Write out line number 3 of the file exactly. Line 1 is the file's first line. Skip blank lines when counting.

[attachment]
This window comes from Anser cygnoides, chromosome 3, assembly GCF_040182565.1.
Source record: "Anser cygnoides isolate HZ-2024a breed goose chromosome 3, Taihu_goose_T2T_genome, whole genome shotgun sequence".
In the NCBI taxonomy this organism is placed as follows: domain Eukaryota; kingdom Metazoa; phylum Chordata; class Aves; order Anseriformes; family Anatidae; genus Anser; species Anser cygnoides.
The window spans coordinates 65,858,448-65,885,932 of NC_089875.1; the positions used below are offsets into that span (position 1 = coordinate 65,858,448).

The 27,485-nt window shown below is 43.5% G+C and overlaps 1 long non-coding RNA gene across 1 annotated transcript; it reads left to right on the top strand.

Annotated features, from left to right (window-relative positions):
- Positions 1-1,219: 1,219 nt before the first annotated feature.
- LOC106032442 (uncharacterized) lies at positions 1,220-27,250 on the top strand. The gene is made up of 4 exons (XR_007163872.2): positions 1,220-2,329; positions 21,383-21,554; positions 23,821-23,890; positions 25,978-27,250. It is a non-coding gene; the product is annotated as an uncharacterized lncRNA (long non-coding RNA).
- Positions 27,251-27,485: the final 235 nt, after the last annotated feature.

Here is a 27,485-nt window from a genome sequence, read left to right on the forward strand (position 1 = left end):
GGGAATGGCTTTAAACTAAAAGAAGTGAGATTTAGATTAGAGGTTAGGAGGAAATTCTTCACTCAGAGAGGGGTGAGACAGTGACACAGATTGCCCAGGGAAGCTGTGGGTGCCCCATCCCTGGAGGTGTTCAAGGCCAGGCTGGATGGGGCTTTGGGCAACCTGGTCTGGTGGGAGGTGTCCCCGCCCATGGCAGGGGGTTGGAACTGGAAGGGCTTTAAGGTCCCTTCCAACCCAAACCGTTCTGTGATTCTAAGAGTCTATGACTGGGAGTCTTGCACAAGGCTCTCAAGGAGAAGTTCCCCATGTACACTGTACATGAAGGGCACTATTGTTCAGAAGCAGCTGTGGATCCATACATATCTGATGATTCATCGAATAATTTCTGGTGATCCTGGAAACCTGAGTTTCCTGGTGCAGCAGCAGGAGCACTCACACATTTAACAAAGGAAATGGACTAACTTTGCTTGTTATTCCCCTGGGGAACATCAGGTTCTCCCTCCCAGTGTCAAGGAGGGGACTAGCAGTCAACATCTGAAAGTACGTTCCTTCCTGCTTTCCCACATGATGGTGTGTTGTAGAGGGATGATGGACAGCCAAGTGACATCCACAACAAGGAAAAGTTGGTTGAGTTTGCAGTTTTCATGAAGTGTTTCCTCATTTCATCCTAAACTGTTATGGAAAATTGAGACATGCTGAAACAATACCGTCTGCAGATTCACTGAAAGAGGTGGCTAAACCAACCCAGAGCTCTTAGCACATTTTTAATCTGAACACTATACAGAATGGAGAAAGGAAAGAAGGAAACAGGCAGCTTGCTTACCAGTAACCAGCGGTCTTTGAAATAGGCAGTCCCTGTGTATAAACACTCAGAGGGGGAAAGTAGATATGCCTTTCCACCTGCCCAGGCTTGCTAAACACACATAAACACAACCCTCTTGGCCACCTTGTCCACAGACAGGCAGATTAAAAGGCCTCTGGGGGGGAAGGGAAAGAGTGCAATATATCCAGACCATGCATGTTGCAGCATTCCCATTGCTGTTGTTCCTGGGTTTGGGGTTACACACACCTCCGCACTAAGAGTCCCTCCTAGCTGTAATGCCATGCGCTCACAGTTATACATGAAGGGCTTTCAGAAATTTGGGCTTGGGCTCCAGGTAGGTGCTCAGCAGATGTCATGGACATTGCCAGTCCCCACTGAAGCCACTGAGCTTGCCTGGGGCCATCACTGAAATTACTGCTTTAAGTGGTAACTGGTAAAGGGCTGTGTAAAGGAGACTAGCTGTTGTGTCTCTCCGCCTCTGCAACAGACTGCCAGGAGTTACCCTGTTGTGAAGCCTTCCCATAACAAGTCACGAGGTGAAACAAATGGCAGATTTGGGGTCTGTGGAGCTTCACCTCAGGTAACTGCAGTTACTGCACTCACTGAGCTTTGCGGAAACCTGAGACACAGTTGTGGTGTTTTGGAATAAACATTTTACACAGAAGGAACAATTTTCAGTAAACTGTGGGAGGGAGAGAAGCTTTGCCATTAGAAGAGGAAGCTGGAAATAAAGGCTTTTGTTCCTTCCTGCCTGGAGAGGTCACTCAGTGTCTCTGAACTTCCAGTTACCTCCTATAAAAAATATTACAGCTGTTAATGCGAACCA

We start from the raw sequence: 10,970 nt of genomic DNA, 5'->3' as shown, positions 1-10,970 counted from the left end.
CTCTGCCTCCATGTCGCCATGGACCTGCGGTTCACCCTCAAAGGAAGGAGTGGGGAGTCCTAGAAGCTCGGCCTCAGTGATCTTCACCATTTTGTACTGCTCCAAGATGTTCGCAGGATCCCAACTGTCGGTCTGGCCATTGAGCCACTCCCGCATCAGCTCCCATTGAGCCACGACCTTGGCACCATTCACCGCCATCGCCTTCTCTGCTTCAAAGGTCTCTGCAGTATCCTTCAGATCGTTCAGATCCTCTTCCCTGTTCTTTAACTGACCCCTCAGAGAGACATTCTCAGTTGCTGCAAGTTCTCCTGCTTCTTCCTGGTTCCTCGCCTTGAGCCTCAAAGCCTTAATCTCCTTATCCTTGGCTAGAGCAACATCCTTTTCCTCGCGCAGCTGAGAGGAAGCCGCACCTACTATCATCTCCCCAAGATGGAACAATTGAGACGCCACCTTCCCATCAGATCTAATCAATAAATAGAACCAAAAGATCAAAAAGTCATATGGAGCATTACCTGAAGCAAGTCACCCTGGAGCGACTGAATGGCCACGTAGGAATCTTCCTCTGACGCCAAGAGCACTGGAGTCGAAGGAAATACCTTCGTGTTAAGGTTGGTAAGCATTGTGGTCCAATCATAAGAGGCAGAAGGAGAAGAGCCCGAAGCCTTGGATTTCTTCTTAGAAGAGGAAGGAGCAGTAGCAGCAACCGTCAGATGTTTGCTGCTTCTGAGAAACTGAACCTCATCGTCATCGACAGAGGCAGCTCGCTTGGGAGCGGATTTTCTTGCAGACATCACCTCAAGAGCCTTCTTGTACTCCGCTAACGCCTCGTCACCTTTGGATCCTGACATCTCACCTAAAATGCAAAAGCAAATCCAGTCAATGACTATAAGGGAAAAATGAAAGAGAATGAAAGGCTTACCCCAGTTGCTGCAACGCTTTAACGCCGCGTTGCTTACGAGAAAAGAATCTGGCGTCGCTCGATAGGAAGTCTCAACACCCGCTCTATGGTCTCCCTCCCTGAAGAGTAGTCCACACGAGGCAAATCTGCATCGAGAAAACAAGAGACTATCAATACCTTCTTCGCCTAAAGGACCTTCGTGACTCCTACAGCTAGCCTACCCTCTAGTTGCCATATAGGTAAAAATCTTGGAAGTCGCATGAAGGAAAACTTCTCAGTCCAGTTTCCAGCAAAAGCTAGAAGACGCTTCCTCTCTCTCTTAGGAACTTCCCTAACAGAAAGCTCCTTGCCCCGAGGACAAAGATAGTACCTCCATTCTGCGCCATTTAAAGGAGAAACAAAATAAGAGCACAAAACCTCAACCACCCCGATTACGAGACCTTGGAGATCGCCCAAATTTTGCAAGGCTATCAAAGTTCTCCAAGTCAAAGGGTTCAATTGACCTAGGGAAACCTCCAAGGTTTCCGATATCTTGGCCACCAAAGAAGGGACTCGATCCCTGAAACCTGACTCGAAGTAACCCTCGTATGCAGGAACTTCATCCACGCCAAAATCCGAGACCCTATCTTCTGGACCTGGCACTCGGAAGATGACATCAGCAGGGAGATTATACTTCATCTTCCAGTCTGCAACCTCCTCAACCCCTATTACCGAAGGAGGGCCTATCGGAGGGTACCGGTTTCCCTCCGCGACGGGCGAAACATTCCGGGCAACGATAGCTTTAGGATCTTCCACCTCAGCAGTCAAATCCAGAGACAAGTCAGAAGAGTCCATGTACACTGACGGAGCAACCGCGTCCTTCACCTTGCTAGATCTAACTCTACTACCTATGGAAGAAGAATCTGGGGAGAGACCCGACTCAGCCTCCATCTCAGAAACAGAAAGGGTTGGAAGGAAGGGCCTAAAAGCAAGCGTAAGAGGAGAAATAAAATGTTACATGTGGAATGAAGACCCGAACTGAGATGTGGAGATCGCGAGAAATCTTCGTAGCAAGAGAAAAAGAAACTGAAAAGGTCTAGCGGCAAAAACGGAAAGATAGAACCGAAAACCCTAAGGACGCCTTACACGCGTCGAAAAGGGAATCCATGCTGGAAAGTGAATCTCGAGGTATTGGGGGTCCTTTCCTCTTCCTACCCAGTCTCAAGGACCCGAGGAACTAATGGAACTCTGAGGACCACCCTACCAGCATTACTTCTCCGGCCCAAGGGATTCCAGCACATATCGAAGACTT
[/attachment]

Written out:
In the NCBI taxonomy this organism is placed as follows: domain Eukaryota; kingdom Metazoa; phylum Chordata; class Aves; order Anseriformes; family Anatidae; genus Anser; species Anser cygnoides.